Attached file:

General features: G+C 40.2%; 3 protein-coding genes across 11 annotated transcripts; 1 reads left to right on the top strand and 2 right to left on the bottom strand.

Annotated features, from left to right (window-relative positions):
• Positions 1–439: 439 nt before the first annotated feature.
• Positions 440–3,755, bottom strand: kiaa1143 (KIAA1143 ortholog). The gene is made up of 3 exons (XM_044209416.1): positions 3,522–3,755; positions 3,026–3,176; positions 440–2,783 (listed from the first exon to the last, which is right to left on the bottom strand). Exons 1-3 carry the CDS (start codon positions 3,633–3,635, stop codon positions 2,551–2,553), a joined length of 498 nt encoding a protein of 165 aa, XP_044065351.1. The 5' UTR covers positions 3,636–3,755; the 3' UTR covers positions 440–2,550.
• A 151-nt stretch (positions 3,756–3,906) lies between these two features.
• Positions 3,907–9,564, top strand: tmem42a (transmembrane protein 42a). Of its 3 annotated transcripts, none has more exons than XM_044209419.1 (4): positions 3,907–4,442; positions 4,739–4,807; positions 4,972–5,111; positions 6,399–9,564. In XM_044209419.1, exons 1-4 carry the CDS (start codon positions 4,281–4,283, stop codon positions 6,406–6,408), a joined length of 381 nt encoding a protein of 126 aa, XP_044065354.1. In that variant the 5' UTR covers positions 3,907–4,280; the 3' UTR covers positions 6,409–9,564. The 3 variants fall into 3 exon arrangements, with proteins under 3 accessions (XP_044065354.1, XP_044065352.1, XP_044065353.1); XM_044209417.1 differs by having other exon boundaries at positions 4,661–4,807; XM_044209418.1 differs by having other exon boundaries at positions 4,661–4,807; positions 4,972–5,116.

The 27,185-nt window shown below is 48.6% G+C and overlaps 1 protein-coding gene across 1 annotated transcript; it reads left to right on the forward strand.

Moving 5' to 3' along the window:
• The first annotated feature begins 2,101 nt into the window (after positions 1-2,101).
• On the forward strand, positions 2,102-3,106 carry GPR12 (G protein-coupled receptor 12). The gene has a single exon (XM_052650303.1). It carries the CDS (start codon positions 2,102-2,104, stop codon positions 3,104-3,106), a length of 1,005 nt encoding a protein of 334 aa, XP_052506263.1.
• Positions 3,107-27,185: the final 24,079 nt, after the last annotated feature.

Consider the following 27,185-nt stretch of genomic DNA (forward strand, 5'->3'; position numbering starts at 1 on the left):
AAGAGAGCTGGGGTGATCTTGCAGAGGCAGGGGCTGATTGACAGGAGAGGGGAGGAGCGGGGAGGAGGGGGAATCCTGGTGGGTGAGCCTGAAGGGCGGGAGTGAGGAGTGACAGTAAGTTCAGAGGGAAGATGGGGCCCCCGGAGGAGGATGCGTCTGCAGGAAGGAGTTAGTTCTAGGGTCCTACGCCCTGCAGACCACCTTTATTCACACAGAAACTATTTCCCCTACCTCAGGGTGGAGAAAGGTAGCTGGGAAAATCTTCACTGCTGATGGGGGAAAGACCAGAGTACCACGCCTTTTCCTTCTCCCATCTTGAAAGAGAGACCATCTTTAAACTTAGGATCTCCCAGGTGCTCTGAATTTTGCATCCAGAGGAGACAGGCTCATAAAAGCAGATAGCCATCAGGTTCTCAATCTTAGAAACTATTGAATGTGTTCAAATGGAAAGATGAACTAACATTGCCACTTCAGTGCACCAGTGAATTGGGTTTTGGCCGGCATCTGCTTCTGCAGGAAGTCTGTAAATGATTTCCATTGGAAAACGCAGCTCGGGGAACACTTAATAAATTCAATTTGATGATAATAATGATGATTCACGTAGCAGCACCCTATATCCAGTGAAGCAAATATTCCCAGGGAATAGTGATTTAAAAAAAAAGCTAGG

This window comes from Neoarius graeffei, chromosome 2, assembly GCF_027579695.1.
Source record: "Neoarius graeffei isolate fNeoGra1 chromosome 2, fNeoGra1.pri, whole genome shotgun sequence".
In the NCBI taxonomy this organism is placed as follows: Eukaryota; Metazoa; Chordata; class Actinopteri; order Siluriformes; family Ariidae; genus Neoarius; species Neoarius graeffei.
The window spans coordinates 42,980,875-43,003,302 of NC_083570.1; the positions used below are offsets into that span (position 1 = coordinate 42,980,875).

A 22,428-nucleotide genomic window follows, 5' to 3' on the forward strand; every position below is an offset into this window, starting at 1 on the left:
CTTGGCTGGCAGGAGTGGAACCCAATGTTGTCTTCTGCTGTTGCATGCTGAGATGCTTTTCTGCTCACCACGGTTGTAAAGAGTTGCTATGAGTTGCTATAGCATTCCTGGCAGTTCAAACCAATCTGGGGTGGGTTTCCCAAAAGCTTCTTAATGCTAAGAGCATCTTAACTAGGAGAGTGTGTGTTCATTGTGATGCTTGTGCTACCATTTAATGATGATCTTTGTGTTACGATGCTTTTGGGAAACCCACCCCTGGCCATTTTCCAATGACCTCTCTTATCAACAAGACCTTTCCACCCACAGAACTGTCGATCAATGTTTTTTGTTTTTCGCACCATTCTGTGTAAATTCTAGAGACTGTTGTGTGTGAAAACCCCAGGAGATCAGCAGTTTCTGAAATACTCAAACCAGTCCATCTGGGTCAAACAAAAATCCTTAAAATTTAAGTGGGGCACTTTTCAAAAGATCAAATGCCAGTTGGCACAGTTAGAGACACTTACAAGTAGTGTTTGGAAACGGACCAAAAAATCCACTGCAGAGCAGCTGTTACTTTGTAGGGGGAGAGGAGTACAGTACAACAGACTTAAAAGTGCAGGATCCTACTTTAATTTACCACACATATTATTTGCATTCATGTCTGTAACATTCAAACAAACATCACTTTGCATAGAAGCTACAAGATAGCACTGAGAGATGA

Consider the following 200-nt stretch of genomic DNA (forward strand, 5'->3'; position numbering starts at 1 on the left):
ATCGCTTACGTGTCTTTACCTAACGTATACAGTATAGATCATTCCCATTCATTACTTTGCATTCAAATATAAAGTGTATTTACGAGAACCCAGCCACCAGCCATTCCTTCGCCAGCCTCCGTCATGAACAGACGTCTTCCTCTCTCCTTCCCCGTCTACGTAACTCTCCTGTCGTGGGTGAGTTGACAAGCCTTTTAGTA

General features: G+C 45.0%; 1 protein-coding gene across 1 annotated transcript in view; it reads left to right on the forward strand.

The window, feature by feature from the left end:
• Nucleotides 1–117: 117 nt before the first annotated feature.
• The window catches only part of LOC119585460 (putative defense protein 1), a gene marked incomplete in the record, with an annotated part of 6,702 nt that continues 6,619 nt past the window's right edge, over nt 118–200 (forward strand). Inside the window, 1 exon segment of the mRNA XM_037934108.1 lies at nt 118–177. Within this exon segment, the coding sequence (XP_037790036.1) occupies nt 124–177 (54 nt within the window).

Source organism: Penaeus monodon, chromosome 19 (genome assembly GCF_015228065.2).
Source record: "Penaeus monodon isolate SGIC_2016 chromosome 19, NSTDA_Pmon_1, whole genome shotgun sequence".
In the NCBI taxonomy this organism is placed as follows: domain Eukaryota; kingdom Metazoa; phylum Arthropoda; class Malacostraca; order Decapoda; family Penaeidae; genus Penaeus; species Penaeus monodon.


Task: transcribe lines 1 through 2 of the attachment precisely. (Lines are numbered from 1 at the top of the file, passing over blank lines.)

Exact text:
General features: G+C 40.2%; 3 protein-coding genes across 11 annotated transcripts; 1 reads left to right on the top strand and 2 right to left on the bottom strand.

Annotated features, from left to right (window-relative positions):